S. Korea's Credit Rating Rises to Level of China, Japan

Korea’s sovereign credit rating was raised a notch to “Aa3” on Monday by Moody’s Investors Service.

Aa3 is the highest credit rating ever received by S. Korea from Moody’s and is a notch above the one given to the nation just before the 1997 Asian Financial Crisis. It is the fourth-highest credit rating among the 21 grades used by the credit rating agency. It is the same rating given to China, Japan, Taiwan, Chile and Saudi Arabia.

But S. Korea’s rating remains three notches below the Aaa rating given to the US, Canada, Germany, Britain and most other western European nations. It is higher than Spain’s Baa3 or South Africa’s A3, Russia’s Baa1, Italy’s Baa2 or Greece’s C, but lower than Hong Kong’s Aa1 or Kuwait’s As2.

“Korea’s strong fiscal fundamentals enable a relatively large degree of policy space to cope with contingent domestic risks and external shocks,” said Moody’s statement accompanying the upgrade. “Its government finance metrics are very well placed among all Aa-rated peers.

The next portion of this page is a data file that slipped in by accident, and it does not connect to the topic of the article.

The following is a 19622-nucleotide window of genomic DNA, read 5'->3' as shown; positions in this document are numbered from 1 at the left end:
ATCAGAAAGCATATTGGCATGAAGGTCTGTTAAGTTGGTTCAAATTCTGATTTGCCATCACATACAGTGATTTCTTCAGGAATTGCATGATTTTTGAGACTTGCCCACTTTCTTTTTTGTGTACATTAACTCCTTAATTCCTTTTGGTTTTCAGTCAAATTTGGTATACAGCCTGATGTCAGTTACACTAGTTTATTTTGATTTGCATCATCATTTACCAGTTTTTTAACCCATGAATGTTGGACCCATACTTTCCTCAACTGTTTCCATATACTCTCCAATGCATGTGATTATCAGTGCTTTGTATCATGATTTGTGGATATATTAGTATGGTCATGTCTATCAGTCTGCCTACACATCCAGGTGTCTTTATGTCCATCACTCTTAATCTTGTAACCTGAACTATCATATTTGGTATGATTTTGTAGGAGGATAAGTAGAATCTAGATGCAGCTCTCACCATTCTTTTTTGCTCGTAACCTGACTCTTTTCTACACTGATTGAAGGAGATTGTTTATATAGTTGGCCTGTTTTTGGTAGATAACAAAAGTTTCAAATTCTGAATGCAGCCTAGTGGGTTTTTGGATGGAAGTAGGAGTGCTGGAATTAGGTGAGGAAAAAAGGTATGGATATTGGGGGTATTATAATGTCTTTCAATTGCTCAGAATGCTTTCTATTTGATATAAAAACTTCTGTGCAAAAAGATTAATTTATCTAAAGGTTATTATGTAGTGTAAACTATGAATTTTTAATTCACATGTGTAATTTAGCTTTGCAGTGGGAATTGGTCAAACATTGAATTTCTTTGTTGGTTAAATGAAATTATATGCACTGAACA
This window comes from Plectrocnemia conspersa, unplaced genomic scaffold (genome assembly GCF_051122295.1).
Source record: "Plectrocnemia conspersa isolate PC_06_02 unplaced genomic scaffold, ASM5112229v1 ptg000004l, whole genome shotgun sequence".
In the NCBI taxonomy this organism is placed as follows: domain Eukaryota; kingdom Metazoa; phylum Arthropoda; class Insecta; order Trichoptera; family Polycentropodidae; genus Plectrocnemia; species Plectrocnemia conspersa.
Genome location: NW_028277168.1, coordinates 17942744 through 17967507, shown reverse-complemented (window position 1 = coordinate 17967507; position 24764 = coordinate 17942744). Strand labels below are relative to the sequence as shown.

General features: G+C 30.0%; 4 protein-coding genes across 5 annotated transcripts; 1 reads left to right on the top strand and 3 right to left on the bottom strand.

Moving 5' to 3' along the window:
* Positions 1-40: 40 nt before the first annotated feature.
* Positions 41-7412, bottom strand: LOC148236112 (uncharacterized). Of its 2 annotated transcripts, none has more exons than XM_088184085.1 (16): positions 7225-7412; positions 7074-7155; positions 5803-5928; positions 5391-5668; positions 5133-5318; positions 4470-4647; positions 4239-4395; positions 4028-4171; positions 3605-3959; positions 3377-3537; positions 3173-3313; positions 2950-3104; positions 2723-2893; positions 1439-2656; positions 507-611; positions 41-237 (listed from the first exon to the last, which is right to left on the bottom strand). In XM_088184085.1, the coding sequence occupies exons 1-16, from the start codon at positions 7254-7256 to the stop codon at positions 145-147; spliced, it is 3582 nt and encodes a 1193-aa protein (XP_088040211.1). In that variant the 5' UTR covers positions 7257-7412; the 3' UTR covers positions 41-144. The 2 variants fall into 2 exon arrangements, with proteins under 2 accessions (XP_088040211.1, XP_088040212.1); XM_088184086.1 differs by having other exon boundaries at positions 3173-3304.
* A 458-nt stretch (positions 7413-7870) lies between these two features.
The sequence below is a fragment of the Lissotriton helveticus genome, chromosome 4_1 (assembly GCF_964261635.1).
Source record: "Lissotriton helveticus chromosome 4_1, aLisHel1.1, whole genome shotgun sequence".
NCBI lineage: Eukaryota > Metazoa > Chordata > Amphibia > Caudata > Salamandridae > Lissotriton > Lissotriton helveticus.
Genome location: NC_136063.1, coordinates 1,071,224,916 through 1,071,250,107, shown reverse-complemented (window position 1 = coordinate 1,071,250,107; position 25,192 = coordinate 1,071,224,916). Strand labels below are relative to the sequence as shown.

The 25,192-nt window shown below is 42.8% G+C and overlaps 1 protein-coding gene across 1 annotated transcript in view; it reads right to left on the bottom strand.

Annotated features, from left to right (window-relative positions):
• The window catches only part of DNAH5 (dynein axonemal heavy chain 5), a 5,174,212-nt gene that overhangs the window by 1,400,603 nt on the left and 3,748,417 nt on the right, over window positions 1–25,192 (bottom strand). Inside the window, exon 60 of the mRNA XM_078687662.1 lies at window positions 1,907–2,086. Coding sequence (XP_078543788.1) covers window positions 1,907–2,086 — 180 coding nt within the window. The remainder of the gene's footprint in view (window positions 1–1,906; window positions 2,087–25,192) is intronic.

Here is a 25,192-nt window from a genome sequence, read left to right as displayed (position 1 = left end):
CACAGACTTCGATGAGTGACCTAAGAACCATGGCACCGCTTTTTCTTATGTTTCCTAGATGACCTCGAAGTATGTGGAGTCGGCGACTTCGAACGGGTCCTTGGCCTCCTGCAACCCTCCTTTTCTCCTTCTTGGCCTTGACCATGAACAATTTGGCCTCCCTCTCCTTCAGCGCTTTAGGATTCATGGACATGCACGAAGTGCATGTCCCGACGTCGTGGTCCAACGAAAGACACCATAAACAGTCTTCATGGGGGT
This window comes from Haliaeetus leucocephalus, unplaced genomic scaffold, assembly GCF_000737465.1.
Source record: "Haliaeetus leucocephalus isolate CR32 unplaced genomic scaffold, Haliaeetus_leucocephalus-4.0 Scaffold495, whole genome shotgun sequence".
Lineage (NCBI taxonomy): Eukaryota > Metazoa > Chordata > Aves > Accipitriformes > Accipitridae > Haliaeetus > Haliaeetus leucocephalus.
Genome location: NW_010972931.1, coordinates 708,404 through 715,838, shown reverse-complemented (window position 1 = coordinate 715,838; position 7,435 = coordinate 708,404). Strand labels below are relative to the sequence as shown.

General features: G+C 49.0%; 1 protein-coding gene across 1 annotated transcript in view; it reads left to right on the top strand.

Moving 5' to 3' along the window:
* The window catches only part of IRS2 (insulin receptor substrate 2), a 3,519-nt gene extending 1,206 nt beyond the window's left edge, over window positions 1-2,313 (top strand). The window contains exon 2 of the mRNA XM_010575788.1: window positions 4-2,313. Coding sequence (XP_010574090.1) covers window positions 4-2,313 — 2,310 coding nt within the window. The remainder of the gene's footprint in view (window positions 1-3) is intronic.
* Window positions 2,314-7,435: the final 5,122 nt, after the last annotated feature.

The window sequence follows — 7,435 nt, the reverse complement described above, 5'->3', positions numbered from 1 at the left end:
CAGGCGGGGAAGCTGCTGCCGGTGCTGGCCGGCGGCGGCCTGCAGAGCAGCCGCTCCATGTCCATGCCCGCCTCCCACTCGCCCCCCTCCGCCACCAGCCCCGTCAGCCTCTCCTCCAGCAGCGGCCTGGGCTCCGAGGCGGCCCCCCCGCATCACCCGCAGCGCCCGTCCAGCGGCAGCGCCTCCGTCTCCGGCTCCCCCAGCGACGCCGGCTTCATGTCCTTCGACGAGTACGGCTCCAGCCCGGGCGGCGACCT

“The Korean economy has demonstrated resilience to external shocks. It avoided a recession because of the global financial crisis in 2009 and rebounded strongly in 2010.”

Another reason cited by Moody’s for the upgrade is the fact that Korea has the lowest ratio of debt to GDP among OECD member nations and the diminished risk of a sudden collapse in North Korea.

“It is rare for a country to get its credit rating raised at a time when Japan, France and Italy had their ratings slashed,” said Eun Sung-soo of the Ministry of Strategy and Finance. “This suggests the world recognizes that Korea’s economic fundamentals have risen to the level of the world’s advanced economies.”

The rating upgrade could save the Korean government and businesses $400 million in borrowing costs. It also offers a degree of security at a time when Japan may lower the amount of a currency swap agreement.